Armed with a 12-pack of Coca-Cola, a pile of peanut butter sandwiches, and a box of those chocolate Hostess cupcakes with the curly-cues across the top, we made our way to the amusement park, dead-set in our rain or shine mentality. It was a torrential downpour all the way up the road… I was beginning to fear I’d have to placate the children with a movie I couldn’t bear to sit through (to give you a good idea of what I mean, Evan thinks that Air Bud makes for quality viewing material). But when we pulled into the park the downpour turned to drizzle and eventually just… stopped.

As a result of our fearless drive through the hurricane-force sheets of rain, we were able to ride every rollercoaster in the park at least TWICE without waiting in one single line all day. That was a very sweet gamble.

So it’s been a few years since I’ve been on a rollercoaster, and though I am ever unafraid, I have to admit that the Intimidator rattled me. It was the first stop of the day because we just knew that bananas long lines would happen at any minute. Rather than work our way up to the tallest, fastest, longest coaster in the southeast, we just jumped in with both feet. Eyes wide open.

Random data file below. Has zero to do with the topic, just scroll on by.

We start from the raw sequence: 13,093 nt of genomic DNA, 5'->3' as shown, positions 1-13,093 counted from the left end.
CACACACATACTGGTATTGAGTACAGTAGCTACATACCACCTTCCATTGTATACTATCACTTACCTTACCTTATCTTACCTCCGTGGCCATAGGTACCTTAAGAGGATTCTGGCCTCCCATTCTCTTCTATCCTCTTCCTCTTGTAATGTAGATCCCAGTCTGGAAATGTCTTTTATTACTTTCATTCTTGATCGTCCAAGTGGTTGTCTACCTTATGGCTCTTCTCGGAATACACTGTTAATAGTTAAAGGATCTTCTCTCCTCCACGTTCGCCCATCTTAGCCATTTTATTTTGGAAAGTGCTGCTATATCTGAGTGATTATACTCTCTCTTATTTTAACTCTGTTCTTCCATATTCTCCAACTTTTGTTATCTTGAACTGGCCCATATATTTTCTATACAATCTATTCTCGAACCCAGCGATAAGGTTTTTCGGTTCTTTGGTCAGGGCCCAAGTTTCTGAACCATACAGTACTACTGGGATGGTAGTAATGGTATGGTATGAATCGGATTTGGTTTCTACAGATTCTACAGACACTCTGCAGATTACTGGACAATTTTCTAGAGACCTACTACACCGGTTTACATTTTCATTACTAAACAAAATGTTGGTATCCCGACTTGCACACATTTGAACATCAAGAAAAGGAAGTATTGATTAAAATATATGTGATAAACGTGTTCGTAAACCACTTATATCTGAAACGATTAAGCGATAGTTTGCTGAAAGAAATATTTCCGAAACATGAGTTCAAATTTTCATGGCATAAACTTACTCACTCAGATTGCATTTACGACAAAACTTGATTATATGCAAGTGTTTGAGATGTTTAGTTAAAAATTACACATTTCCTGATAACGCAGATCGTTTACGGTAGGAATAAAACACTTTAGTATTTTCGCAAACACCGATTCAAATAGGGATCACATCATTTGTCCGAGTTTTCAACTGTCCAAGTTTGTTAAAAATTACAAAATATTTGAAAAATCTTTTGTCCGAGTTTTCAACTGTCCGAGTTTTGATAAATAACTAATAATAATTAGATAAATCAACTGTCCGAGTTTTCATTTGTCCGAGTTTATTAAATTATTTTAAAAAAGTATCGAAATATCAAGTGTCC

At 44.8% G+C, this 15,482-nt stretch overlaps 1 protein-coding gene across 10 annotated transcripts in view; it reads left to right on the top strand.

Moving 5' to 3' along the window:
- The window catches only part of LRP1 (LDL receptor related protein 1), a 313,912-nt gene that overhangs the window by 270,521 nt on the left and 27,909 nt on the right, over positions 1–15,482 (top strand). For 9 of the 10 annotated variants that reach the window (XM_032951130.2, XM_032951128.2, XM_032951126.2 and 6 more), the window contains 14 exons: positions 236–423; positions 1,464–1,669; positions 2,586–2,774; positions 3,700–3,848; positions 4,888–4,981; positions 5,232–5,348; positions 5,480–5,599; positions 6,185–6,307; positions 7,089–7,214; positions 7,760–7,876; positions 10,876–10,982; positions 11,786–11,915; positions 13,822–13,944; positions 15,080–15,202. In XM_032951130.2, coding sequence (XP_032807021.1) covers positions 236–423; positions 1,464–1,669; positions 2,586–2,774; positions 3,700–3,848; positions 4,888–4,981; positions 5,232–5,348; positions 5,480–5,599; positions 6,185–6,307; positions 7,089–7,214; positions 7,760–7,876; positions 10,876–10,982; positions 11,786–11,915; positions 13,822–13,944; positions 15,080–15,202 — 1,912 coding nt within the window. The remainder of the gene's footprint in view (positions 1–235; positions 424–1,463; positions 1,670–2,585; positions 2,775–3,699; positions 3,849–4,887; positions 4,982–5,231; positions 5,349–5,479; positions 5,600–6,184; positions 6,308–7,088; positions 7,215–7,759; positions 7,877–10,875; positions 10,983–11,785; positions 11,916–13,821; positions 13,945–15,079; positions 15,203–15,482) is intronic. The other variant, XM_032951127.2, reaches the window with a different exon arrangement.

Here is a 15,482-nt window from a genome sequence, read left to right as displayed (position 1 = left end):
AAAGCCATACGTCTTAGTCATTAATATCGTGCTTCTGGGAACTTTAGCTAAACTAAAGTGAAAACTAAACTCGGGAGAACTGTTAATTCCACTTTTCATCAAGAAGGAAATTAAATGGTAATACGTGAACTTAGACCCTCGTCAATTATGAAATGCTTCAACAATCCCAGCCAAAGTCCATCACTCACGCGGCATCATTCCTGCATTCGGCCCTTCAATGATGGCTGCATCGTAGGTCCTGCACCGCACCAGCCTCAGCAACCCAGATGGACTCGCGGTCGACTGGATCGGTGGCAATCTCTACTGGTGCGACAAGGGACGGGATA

There are no shoulder harnesses.                                                      YIKES.

diced red onions

But ohhhh so worth the scary.

Chad, my little brother, and I spent a good chunk of the day convincing the children to get on rides they had dubbed “too high” or “too scary”. Evan quickly established that his comfort zone involves lap belts and hills, but absolutely no loops. He actually buried his face in his hands on his first go of the Goldrusher, a train ride I very affectionately remember riding with my parents when I was very super small. Five I think.